indeed thursdaysd. in [english] law the masculine implies the feminine, and singular the plural, unless otherwise stated. No reason at all why the reverse should not apply.
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Old Oct 17th, 2015, 08:30 AM
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"unless I'm out of tune with the times, it's new to me to hear that »she« can be used as a gender neutral personal pronoun."

IIRC, there was a push, in the early days of feminism, to use "he" and "she" in alternation when referring to a person of unspecified gender.
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Old Oct 17th, 2015, 09:06 AM
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IIRC, there was a push, in the early days of feminism, to use "he" and "she" in alternation when referring to a person of unspecified gender.>>

and why not? I was expected to tolerate being referred to as "Sir" by my clerk in my first year of training to be a barrister but I can't imagine any man being expected to be called "Ma'am" or "Madam" in a female dominated profession.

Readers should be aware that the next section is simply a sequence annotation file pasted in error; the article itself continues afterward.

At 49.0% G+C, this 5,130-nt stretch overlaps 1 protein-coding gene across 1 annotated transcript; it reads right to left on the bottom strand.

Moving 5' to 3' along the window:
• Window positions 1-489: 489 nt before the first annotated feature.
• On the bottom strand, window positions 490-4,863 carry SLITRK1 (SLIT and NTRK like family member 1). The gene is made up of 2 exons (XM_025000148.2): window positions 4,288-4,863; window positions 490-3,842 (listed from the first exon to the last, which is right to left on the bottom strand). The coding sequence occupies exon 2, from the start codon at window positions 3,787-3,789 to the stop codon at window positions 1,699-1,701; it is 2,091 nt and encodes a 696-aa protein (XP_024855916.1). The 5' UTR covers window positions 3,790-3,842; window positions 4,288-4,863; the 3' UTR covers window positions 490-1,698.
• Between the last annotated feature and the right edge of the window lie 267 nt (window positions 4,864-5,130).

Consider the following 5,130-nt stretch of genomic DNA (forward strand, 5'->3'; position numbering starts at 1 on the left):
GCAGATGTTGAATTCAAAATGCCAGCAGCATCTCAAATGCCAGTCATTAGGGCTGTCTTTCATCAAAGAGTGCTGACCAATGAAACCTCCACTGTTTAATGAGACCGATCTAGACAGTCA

what's sauce for the goose....
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Old Oct 17th, 2015, 09:17 AM
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I was simply turning the tables on Dukey. He implied I was sexist by assuming the handbag belonged to a woman. I implied he was sexist by assuming "she" was not a gender neutral pronoun.
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Old Oct 17th, 2015, 09:35 AM
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not sure about law (while Mrs Bibo and Ann both make their money in the law, let's face it "the donkey that is the law is no-basis for argument" which I think was OW Holmes only he didn't use the word donkey) or the upper confines of out-dated clerks, but it=(non-gender specific), he=male (gender specific), she=female (gender specific), if you want to discuss gender specifics without clarifying the gender then you use he/she.